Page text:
Two firms convicted of health and safety breaches after a construction worker fell to his death at a top private school have each been fined £200,000.
James Kelly, 50, was erecting stonework at Glasgow Academy in April 2007 when he fell about 30ft (9m) from scaffolding.
Glasgow Sheriff Court heard how he suffered fatal head and chest injuries.
His employer Stirling Stone Limited and Robertson Construction Central Limited were found to have failed to meet their health and safety obligations.
Robertson Construction, of Elgin, was ordered to pay the fine at a rate of £100,000 per month over the next two months.
Stirling Stone were ordered to pay £10,000 per month.
Sentencing the firms, Sheriff Sam Cathcart told them that their health and safety procedures had fallen far below the appropriate standards.
"A further aggravating factor against each accused is that this was not a breach of the statute by a single failure," he said.
In the case against each accused, the Sheriff Cathcart said, there were multiple failures.
He added: "The fines cannot and should not be seen as an attempt to value Mr Kelly's life in money."
During the trial, the court heard that Mr Kelly had been employed as a labourer by Stirling Stone Limited, which had been sub-contracted to carry out work by main contractor Robertson Construction.
He was working on the third level of a loading tower of the scaffolding when he fell in Glasgow's Colebrook Street on 26 April 2007.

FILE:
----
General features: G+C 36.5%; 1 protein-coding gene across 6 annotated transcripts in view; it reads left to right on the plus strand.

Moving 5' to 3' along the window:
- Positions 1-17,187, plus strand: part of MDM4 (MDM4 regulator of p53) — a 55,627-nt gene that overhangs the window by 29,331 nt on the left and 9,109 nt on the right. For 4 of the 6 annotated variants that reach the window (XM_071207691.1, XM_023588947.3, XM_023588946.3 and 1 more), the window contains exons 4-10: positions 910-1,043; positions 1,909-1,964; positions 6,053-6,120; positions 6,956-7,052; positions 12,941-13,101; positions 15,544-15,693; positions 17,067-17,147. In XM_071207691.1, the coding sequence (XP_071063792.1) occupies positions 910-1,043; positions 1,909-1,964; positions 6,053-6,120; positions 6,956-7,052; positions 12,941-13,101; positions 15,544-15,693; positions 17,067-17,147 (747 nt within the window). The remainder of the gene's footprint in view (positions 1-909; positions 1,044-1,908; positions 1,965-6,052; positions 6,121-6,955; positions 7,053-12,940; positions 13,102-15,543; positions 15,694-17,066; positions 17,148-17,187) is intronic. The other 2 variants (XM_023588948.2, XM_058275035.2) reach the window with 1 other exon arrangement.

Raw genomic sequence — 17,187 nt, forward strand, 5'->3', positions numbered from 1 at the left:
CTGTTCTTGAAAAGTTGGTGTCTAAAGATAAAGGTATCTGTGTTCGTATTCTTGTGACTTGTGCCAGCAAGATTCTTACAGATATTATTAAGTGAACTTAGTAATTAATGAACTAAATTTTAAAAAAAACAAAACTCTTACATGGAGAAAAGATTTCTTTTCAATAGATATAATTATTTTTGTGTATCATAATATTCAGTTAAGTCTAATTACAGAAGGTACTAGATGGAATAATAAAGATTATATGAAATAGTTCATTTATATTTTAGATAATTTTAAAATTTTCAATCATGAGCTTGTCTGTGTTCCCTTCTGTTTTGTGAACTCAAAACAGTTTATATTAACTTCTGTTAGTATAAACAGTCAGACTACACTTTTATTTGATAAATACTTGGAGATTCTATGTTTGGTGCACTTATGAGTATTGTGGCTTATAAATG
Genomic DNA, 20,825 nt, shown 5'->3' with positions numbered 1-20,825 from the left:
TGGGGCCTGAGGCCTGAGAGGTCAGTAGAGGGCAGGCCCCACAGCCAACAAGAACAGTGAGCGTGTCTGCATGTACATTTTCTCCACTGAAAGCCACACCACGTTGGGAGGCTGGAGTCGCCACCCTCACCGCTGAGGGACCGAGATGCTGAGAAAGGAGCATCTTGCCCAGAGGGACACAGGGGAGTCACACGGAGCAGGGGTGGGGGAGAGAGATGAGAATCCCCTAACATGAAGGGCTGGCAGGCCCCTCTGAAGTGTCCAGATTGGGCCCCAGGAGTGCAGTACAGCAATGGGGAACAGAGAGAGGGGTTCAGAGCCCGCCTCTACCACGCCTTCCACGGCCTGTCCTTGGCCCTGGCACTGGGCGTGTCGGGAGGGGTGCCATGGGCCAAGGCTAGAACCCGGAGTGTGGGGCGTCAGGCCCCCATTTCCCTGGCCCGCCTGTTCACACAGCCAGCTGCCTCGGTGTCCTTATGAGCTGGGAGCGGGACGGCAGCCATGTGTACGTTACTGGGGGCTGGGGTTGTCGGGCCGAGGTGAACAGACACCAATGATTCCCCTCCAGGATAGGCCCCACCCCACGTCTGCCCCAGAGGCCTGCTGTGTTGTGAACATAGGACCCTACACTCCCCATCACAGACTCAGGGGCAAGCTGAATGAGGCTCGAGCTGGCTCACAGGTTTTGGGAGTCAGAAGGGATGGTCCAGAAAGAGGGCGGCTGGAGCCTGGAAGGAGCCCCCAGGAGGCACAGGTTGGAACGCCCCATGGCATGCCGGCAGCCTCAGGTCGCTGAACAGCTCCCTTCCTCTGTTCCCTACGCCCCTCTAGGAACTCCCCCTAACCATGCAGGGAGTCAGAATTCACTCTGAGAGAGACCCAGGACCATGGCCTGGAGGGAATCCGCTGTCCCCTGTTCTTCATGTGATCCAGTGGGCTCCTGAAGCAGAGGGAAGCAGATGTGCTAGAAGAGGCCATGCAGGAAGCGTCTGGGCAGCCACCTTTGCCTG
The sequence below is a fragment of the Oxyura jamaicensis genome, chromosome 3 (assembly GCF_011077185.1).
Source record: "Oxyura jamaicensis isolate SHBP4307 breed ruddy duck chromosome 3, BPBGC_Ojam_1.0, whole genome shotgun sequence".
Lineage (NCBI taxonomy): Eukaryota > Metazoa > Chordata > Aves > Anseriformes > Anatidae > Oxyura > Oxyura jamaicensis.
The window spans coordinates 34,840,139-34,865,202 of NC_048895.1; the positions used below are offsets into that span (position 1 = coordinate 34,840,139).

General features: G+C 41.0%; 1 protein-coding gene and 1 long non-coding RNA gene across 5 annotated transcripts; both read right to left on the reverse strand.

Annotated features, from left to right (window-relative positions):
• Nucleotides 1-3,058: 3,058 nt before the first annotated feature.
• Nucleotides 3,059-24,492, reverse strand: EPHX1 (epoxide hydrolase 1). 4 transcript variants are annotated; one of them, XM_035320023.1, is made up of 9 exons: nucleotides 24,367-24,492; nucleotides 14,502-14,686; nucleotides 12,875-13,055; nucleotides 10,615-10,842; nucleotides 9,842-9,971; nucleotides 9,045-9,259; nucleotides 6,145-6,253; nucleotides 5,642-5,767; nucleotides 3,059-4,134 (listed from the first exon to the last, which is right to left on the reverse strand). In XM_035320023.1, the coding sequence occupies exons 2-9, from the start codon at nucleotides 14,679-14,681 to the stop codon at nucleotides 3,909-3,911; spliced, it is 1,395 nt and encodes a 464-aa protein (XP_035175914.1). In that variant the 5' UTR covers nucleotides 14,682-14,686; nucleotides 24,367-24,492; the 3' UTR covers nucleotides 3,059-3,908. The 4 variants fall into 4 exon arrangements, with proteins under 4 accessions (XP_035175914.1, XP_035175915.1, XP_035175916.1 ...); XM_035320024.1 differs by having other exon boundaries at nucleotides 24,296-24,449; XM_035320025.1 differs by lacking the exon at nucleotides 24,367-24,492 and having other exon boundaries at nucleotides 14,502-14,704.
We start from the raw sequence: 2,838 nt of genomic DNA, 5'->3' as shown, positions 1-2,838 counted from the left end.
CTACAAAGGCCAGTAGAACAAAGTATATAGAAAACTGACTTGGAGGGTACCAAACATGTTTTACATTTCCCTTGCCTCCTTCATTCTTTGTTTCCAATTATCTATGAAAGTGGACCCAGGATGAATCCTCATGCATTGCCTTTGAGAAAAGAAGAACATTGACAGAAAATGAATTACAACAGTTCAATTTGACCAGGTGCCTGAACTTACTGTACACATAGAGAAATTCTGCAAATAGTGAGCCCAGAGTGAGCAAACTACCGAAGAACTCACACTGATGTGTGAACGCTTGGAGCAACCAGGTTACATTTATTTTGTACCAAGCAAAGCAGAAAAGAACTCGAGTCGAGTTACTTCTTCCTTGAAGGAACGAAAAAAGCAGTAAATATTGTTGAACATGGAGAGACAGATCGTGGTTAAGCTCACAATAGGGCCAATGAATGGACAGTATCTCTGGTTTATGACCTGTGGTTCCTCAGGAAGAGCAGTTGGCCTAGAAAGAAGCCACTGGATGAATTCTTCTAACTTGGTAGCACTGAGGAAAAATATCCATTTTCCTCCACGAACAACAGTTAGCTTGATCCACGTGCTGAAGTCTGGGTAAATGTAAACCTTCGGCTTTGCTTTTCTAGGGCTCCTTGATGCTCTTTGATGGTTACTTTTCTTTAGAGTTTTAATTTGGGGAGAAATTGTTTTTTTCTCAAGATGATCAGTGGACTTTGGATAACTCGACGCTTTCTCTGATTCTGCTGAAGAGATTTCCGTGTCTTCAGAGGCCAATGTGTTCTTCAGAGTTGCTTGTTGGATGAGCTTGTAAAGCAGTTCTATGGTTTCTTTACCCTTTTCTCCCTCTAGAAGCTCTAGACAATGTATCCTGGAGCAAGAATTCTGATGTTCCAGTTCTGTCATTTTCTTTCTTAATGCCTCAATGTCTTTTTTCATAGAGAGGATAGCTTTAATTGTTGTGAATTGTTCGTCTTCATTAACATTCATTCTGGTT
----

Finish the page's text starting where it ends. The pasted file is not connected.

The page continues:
The 50-year-old was taken to the nearby Western Infirmary but pronounced dead on arrival.
The court heard from the labourer's colleague, Stuart McCafferty, who saw him just before he fell.
Mr McCafferty, a stonemason, claimed that it looked as though Mr Kelly had stopped for a cigarette.
He said: "He looked like he stopped for a smoke. He leaned against the rail and just kept falling."
Mr McCafferty added that there was often a problem on the site with unqualified workers altering scaffolding instead of trained scaffolders.
The witness told the court: "If we couldn't find a scaffolder, we would do it.
"It took too long to get a scaffolder. We shouldn't have done it but we did."
The court heard that the railing Mr Kelly leaned on was not properly secured with a cuplock to hold it in place.
Supervisors should have been aware that staff were changing the scaffolding themselves and stopped it.
The companies should also have taken reasonable precautions to prevent Mr Kelly's death such as arranging set times each day for scaffolders to visit the site to make any necessary changes.
The court was told that since Mr Kelly's death, Robertson Construction and Stirling Stone had made changes to their procedures on site.